The numbers are in, and HISD’s Class of 2015 has received almost $265 million in scholarship and financial aid offers.
At $10 million more than the Class of 2014, Director of College Readiness David Johnston called the figure “a testament to the district’s college readiness efforts.” A handful of campuses have also seen significant increases in the amount of money their seniors have been offered from last year to this one.
College Success Manager Pamela Joyce Williams attributes Washington High School’s jump from about $2,360,000 in 2014 to more than $7,223,000 in 2015 to a year-long outreach campaign, in which she sent students and their parents regular progress reports and email reminders about deadlines through Naviance.
“Seniors turned in their applications when I began showcasing how much money they could receive for college,” said Williams. “Forming relationships with the students and parents was key, because they knew I had their best interests at heart.”
Whitney Casey Griffin, the college access coordinator at the Houston Academy for International Studies, said that her own hiring last fall likely contributed to the school’s jump from about $1,453,000 in 2014 to more than $5,104,000 in 2015.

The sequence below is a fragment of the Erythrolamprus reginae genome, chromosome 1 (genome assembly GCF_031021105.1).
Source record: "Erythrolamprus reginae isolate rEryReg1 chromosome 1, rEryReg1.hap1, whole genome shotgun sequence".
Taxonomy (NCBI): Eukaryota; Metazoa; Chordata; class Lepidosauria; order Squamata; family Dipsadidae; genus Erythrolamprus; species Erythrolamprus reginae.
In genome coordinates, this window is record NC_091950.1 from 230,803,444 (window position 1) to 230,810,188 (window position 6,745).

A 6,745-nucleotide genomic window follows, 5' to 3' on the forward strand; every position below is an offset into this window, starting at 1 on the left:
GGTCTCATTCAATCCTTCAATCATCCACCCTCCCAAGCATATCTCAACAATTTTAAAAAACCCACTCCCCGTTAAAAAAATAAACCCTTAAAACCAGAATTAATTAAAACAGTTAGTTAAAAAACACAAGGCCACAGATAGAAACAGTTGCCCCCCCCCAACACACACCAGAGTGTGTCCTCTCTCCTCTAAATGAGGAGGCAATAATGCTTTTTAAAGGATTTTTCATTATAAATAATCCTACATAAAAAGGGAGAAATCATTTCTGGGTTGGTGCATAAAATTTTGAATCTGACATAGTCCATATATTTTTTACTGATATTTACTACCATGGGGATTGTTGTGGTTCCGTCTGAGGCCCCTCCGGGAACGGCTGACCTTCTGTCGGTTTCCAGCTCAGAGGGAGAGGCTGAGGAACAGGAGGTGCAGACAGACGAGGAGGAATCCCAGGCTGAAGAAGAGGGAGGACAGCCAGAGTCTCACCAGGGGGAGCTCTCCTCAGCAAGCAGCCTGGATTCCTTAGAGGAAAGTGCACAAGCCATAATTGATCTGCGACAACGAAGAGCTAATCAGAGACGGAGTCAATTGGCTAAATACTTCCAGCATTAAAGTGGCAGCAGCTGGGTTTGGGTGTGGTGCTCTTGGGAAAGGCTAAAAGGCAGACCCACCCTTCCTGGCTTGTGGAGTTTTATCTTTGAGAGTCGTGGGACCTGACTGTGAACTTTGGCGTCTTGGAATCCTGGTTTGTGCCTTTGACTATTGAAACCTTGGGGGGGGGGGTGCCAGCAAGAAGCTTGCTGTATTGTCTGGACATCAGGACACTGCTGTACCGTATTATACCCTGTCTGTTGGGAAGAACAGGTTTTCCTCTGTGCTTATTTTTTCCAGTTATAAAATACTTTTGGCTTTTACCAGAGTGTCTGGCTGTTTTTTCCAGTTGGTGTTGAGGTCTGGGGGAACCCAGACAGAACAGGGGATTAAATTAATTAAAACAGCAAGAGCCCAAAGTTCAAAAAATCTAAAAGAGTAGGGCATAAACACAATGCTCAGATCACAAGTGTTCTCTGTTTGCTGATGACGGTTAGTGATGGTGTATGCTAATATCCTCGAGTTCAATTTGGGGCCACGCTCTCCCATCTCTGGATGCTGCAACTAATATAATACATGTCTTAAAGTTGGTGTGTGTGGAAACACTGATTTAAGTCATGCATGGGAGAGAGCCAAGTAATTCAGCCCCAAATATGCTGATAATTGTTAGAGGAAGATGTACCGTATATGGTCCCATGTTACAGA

“Last year, it was all on the counselor, and she was having to manage testing, counseling, and scheduling, too,” said Griffin. “Then they hired me, and I started thinking about what I would have wanted when I was a senior. So I began offering workshops on applications, recommendations, and essay writing.”
Clearly, Griffin’s techniques are effective, as two students alone (Karina Barbosa and Rynique Lucas) netted more than $1.7 million in offers between them.
“Rynique is a real go-getter and an EMERGE scholar, and she graduated with her associate’s degree in the top 10 percent of her class while taking AP courses and working at Kroger almost every night,” said Griffin. “She got a full ride to study genetics at the University of Rochester. Karina applied for every scholarship she could — even one given out by the Greater Houston Black Chamber of Commerce. She’s Hispanic, but she was the only HAIS student who applied for it, and she was one of only five seniors in Houston who got it.”